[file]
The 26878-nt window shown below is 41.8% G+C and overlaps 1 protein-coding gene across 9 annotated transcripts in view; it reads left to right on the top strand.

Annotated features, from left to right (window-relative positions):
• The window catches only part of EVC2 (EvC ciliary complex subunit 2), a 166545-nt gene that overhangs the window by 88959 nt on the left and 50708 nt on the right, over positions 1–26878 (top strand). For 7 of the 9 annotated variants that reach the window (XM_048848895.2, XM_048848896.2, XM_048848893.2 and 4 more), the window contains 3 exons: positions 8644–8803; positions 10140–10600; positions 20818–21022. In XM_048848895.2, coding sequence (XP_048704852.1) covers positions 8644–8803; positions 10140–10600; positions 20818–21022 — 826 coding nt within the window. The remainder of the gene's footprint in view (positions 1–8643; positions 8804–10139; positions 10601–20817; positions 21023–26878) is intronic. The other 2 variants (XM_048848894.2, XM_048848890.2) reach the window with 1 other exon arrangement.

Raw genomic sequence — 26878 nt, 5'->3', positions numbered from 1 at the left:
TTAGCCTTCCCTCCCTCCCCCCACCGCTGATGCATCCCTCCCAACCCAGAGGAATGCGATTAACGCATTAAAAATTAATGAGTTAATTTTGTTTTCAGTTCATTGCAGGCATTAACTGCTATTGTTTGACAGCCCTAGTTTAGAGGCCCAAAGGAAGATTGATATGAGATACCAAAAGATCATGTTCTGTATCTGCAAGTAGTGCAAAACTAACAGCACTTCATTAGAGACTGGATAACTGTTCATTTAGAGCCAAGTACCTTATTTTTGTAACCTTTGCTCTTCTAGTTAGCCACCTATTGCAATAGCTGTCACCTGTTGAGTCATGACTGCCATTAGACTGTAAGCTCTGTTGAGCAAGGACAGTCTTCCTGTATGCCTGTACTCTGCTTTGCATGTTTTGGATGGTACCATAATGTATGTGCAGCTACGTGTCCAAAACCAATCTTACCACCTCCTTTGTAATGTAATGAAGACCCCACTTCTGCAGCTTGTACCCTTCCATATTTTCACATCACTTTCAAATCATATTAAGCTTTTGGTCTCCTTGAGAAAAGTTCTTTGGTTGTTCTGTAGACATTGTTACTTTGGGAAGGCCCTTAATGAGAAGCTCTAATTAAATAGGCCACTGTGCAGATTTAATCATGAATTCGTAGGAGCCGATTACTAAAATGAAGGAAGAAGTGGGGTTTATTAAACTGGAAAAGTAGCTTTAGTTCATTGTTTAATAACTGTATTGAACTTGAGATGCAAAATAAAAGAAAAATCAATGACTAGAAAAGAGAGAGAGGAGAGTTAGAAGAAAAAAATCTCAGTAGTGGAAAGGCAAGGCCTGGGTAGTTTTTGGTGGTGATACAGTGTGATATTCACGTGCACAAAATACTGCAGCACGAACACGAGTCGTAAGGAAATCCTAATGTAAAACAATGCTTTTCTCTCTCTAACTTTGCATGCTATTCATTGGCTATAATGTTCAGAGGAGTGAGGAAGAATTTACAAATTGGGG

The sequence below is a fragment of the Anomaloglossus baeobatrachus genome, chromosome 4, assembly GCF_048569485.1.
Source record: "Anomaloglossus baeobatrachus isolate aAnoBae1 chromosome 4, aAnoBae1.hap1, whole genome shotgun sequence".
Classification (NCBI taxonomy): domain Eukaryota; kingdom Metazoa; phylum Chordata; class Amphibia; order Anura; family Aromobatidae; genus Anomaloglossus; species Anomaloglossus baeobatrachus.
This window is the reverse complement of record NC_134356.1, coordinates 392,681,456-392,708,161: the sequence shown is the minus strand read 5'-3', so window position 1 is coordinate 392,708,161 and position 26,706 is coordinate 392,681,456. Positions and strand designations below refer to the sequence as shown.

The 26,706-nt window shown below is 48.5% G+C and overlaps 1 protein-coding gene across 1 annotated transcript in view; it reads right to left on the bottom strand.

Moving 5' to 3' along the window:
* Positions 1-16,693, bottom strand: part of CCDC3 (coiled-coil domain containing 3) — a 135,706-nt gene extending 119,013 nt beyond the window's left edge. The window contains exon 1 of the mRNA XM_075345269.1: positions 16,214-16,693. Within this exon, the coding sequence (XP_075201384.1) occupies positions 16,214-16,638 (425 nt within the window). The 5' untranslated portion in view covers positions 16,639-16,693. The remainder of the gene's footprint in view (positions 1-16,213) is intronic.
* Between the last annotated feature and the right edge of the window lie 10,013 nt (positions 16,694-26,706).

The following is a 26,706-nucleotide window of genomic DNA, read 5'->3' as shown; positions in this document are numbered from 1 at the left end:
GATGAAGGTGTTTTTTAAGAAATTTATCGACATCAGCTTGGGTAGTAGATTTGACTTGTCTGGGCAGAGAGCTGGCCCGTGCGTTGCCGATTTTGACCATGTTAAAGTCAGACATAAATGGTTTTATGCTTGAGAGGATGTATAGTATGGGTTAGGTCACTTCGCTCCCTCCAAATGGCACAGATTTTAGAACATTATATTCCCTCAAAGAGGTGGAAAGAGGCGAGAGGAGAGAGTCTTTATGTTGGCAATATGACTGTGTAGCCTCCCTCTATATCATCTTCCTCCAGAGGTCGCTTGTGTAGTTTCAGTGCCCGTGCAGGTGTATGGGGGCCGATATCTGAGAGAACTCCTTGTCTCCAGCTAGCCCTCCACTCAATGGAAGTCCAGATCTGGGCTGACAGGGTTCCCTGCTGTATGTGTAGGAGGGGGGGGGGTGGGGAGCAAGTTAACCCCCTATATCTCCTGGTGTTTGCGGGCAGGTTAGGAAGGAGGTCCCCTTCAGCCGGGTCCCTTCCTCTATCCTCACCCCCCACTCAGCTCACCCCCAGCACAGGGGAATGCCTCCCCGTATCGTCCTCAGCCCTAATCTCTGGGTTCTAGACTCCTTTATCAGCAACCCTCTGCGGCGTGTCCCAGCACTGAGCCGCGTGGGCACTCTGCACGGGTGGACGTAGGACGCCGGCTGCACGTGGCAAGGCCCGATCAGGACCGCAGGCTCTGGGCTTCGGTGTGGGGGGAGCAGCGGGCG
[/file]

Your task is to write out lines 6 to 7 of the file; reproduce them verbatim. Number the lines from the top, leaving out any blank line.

The sequence below is a fragment of the Anomaloglossus baeobatrachus genome, chromosome 4, assembly GCF_048569485.1.
Source record: "Anomaloglossus baeobatrachus isolate aAnoBae1 chromosome 4, aAnoBae1.hap1, whole genome shotgun sequence".